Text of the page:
Abortion pills are starting to take on new importance as states anticipate a potential Supreme Court ruling on abortion later this year — one that many pro-life advocates hope could bring about a reversal of Roe v. Wade.
If Roe is overturned, legal access to abortion would become dependent on state laws — and in light of that as well as some of the abortion pill restrictions that came to light during the COVID-19 pandemic, the use of abortion pills is taking a center stage in the debate.
During the COVID-19 pandemic, the existing requirement that forced women to meet with a physician before receiving abortion pills was lifted by a federal judge. The Trump administration challenged that reversal — and eventually won in the courts — but in April 2021, the Food and Drug Administration (FDA) said that it was going to allow the pills to be sent through the mail and prescribed via telemedicine during the COVID-19 pandemic.
The FDA permanently loosened those rules in December. Now, abortion pills can be sent through the mail or even potentially bought or acquired online.
Although the drugs are currently approved by the FDA for the first 10 weeks of pregnancy, there are some risks that come from the use of abortion pills — which are sometimes referred to as medical abortion or chemical abortion.
The process usually involves two sets of pills. The first one — mifepristone — kills the fetus by blocking progesterone. The second one — misoprostol — induces labor.
One of the main concerns with the pills is ectopic pregnancy, which happens when a fertilized egg attaches outside of the uterus. Such pregnancies are only visible via ultrasound, meaning pregnant women receiving abortion pills without seeing a physician wouldn’t be aware of the condition. Pro-life activists say removing the requirement for women to consult with a doctor before receiving abortion pills opens the door for potentially life-threatening complications.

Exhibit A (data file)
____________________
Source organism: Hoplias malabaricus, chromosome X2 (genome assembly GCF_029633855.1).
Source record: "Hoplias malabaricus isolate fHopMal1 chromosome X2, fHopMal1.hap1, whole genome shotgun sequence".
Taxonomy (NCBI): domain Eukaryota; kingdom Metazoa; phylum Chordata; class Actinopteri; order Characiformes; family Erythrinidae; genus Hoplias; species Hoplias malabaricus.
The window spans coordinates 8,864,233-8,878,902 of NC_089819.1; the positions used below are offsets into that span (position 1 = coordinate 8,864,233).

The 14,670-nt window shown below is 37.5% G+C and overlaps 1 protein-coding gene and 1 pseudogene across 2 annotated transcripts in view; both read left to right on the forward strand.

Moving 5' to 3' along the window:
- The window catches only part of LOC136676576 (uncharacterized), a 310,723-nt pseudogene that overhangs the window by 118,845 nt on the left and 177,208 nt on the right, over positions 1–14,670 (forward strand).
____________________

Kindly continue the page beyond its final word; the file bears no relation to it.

Another concern about these drugs being sent through the mail is that this could be used to provide cover for perpetrators of sexual abuse. For example, if a young girl becomes pregnant, it’s important for her to be seen in person so a medical provider can screen for abuse.
At the moment, 19 states require the person administering the medication to be physically present when the drugs are given, and legislators in 13 states have also proposed bills that would make it so doctors have to educate women about abortion pill reversal treatment.
In California, a bill was introduced saying people “shall not be subject to civil or criminal liability or penalty, or otherwise deprived of their rights, based on their actions or omissions with respect to their pregnancy or actual, potential, or alleged pregnancy outcome, including miscarriage, stillbirth, or abortion, or perinatal death.”
Perinatal death usually includes a death occurring within the first week of a baby’s life. This created some concerns regarding the ability of parents to be investigated for an infant’s death during the first week of life.
“The legislation I am introducing will make it crystal clear that in California we will not criminalize women for stillbirths, pregnancy loss, or abortions,” California Assembly Member Buffy Wicks, one of the sponsors of the bill, said in January.
A similar bill was introduced in Maryland this year. As states move to restrict the abortion pill being sent through the mail, there will likely be more pro-abortion legislators pushing for an expansion of abortion rights – especially for women who come to their states for an abortion.